It’s not easy making the decision to place a loved one into care. Once you’ve made the call, it can be confusing to understand how it all works. It can also be quite a challenging and confronting issue, both emotionally and financially, especially when the decisions you make can affect your financial position and how long the money will last. Let’s start by looking at the options available.

Staying at home (community care)

If your parents only need minimal care, they may prefer to stay in their own home and get support when they need it. Support available can be:

  • domestic help: housework, preparing meals and shopping
  • personal care: bathing and dressing
  • help with exercising and staying physically active
  • transport to take them to and from appointments or social activities
  • equipment to help them get around, such as a walking frame
  • nursing care: changing wound dressings and taking their blood pressure
  • counselling
  • general home maintenance and modifications to their home to help them stay at home longer.

Visit the Department of Social Services website to find out more.

Retirement villages

These are designed as an alternative housing option for people over 55. They generally suit people who want to maintain a level of independence and enjoy the company of others in a community setting, but may prefer a level of security and support. Retirement villages are generally privately owned (they do not receive government funding) and often includes facilities such as:

  • onsite management
  • communal dining facilities
  • organised social activities
  • gyms, swimming pools and bowling greens.

Some villages have aged care facilities within the complex, which are regulated by government rules, and may be an easier transition when they need more help.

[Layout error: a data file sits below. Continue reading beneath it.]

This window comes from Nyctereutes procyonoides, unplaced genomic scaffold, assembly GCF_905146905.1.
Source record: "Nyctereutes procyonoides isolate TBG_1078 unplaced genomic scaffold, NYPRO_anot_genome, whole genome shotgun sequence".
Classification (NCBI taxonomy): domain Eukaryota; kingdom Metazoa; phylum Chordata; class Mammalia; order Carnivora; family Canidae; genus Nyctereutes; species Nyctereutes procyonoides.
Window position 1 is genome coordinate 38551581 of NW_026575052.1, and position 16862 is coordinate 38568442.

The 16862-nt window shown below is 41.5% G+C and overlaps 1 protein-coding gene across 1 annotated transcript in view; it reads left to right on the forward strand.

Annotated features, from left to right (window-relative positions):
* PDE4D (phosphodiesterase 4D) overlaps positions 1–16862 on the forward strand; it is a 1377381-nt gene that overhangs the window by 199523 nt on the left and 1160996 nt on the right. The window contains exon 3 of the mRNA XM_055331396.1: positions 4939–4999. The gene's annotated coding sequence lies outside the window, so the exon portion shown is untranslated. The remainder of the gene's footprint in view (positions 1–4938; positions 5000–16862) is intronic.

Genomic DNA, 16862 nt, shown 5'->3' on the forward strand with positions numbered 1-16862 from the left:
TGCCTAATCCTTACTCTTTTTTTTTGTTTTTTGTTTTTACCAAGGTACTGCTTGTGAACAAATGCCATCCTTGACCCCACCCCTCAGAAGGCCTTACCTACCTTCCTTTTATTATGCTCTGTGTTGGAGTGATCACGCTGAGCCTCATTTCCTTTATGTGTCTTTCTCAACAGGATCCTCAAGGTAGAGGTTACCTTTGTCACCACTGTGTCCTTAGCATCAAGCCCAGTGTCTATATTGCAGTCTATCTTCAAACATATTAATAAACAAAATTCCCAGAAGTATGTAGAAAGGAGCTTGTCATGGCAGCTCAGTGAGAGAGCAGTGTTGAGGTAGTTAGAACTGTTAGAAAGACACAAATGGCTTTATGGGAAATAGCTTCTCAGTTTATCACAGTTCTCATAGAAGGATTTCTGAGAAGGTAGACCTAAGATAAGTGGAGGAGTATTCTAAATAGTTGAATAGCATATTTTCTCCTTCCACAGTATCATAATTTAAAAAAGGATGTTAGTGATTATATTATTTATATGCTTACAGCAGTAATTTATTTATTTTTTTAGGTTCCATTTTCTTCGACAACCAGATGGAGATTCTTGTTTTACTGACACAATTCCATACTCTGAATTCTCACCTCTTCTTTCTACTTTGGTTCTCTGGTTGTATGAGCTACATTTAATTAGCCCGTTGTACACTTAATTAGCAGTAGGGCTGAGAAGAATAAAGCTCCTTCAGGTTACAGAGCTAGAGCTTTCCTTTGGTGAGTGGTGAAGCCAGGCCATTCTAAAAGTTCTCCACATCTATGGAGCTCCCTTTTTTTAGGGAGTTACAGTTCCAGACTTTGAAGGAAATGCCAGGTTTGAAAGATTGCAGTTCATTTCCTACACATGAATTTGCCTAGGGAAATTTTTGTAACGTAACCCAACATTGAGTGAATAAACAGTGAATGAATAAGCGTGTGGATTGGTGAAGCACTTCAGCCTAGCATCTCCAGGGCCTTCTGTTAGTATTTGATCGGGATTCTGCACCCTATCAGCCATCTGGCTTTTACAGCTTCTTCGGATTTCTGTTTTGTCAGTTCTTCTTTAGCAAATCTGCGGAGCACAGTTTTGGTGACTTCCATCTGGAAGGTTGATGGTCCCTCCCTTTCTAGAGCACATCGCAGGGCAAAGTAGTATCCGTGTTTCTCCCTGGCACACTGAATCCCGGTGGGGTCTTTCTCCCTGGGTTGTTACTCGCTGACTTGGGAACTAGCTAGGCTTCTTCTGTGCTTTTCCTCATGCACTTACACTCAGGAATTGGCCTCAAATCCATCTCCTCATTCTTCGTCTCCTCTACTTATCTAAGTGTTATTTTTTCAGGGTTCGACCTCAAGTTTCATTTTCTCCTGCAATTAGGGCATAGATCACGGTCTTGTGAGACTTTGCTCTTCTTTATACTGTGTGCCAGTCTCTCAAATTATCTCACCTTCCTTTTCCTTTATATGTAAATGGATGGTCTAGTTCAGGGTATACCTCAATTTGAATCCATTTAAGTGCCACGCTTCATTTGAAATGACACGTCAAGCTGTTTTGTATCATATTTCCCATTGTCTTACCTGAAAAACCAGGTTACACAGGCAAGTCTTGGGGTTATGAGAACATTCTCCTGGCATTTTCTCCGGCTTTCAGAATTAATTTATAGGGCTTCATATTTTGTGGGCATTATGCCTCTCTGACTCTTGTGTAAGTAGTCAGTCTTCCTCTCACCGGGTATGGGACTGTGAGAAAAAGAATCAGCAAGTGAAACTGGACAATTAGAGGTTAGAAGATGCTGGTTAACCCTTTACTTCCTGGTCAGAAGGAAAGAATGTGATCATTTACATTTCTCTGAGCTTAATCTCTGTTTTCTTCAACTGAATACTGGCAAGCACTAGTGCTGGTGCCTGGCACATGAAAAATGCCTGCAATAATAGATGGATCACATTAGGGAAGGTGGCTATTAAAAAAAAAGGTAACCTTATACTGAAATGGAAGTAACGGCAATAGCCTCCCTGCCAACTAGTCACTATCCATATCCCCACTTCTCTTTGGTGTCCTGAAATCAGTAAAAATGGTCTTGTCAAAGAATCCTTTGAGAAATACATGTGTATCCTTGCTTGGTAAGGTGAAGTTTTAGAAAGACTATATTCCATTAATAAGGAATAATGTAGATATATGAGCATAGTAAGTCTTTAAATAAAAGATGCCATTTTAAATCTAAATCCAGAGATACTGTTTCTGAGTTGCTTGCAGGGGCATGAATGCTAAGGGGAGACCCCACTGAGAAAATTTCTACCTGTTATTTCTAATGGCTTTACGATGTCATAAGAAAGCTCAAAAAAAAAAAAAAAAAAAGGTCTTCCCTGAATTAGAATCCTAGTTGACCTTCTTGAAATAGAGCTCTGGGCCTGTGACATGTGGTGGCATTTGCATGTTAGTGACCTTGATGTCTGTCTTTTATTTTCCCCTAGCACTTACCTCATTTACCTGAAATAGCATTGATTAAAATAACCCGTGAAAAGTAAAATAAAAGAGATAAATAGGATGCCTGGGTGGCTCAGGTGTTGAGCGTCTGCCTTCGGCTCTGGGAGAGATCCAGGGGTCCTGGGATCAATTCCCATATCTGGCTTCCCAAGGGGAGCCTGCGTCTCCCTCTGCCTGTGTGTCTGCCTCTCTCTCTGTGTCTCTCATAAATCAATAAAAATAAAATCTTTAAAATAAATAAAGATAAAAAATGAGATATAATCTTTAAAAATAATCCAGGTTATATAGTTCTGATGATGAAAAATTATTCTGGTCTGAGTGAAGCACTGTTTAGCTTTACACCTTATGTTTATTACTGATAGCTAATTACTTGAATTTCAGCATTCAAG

Aged care homes (residential care)

These homes may be suitable for people who are no longer able to live independently. Aged care homes provide help with day-to-day activities and health care. They can also provide a welcome source of company for some people. But your parents don’t have to live in an aged care home permanently—there is always the option for shorter stays. For example, an aged care home may be suitable for someone recovering from an illness, who can return home once they have recovered. Aged care homes are different to retirement villages that are independent private facilities typically without aged care support services. Aged care homes are owned by people who have been approved by the government to provide aged care. Anyone who would like to live in a residential aged care home will have to meet with a member of an Aged Care Assessment Team, who will help them work out the types of care and services they need. Your parents can have this assessment done in their own home if they wish.

KIS Planning provides aged care advice in Norwest. Contact us on Ph 02 9899 9369.